Friday, August 17, 2018

Come, Thou Fount of Every Blessing


Come, Thou Feet of Restless Youth


Back and forth. Seen and not seen, peeking and hiding.

On Sunday morning, my shiny black patent-leather shoes popped from beneath the wooden pew where I sat with my parents in our very proper church, and then they disappeared. My feet didn’t yet touch the floor, but boy, could they swing those shiny shoes. Back and forth. Peeking, hiding.

Unless we were singing.

Then I’d stand next to Mother in those stiff “good” shoes, propping my own hymnal on the back of the pew ahead of us, pretending to read the words.

In fact, church may be the place I first learned to connect letters and sounds and phrases, for music has a way of winding the words around your heart strings and tuning them in with your brain.

I learned the melodies and verses to many old hymns in our traditional church, and they’ve stayed with me over the years that have swept me into the musical freedom of contemporary worship. As a pianist/keyboardist on my church’s worship team, I love and play it all, both the old and the new.

But one song in particular lodged deep inside my childhood experience with its lilting notes that seemed to dance like a butterfly on a clear summer day:

“Come, Thou Fount of Every Blessing”


It was the melody that embedded in my young heart, tugging the lyrics along with it. Only later did those words take on meaning. Perhaps one has to experience the floods and fires of life and trudge through the mud and ash before one really understands the cleansing power and need of the Fount.

According to several hymnals, the tune is a Traditional American Melody from John Wyeth’s Repository of Sacred Music, Part Second, 1813. However, Hymnary.org credits the melody for “Come, Thou Fount of Every Blessing” as the tune “Nettleton,” penned by “Anonymous.” Footnotes mention Asahel Nettleton (1783-1844) as the possible originator of the tune.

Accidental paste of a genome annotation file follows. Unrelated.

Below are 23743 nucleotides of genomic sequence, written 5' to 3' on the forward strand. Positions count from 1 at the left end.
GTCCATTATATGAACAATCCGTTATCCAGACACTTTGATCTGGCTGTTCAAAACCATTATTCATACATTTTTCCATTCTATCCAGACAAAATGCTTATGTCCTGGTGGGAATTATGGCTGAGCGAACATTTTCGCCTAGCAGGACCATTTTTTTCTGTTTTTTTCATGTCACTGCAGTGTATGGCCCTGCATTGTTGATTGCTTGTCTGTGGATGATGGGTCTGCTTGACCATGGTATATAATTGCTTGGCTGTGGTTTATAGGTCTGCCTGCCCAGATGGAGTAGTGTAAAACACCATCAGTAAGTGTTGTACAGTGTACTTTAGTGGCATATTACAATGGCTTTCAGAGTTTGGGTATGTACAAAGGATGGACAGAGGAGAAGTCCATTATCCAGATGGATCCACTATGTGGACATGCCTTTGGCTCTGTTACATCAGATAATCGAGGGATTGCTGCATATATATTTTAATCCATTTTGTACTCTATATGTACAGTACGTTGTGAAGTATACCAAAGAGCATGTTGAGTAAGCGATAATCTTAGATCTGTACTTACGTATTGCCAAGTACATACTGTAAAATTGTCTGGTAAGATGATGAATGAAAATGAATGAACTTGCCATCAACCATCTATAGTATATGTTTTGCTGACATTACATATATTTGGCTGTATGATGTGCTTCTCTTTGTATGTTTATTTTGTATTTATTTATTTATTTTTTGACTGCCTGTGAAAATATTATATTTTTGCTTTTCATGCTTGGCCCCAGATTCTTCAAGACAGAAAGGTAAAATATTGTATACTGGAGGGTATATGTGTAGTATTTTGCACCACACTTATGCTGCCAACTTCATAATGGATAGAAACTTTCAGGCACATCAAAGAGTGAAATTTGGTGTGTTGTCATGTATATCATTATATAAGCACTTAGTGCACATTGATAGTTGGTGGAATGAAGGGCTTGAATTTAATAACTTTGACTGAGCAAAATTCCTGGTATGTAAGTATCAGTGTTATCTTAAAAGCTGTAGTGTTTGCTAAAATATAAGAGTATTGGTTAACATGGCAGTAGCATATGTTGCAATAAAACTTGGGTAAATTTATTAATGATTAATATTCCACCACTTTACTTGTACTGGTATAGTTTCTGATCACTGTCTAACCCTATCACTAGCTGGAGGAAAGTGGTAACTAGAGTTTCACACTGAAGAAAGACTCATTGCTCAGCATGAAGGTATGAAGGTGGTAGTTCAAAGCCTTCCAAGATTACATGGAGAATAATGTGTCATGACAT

Asahel Nettleton, by Samuel Lovett Waldo (1783-1861) & William Jewett (1789-1874) 
[Public domain], via Wikimedia Commons
Though little-known today, Yale-graduate Nettleton was the Billy Graham of the 1820s, according to author and Pastor William P. Farley. This quiet and unassuming evangelist from Connecticut saw the advent of the telegraph and railroads, and the exploration of Lewis and Clark, all linchpins of our nation’s development. He also lived during the ebb and flow of the second Great Awakening of the 1790s through the 1830s (historians debate the actual dates). He died in 1844 at the age of 61. 


Robert Robinson, by Anonymous [Public domain], via Wikimedia Commons
Stanzas 1 – 2 of the song are credited to English clergyman Robert Robinson in 1758 and stanza 3 to Martin Madan in 1760. Several variations of the stanzas exist, as well as a fourth and fifth verse, and the song rests today in the public domain.

It also rests in the corners of my memory, and thus wended its way onto the pages of my recent release, An Unexpected Redemption.

Redemption is the theme of “Come, Thou Fount,” and so it naturally flowed from my mind, through my fingers, and into the heart of Elizabeth (Betsy Parker) Beaumont. In the story, she credits her mother with teaching her the song, and perhaps I am that mother since I gave birth to the fictional Betsy and her impulsive nature.

Certain phrases thread through her struggle, such as,



“Streams of mercy, never ceasing,” 



“Praise the mount! I’m fixed upon it, Mount of Thy redeeming love.” 

“Hither by Thy help I’m come; And I hope, by Thy good pleasure, 
Safely to arrive at home.” 

“Prone to wander, Lord, I feel it.”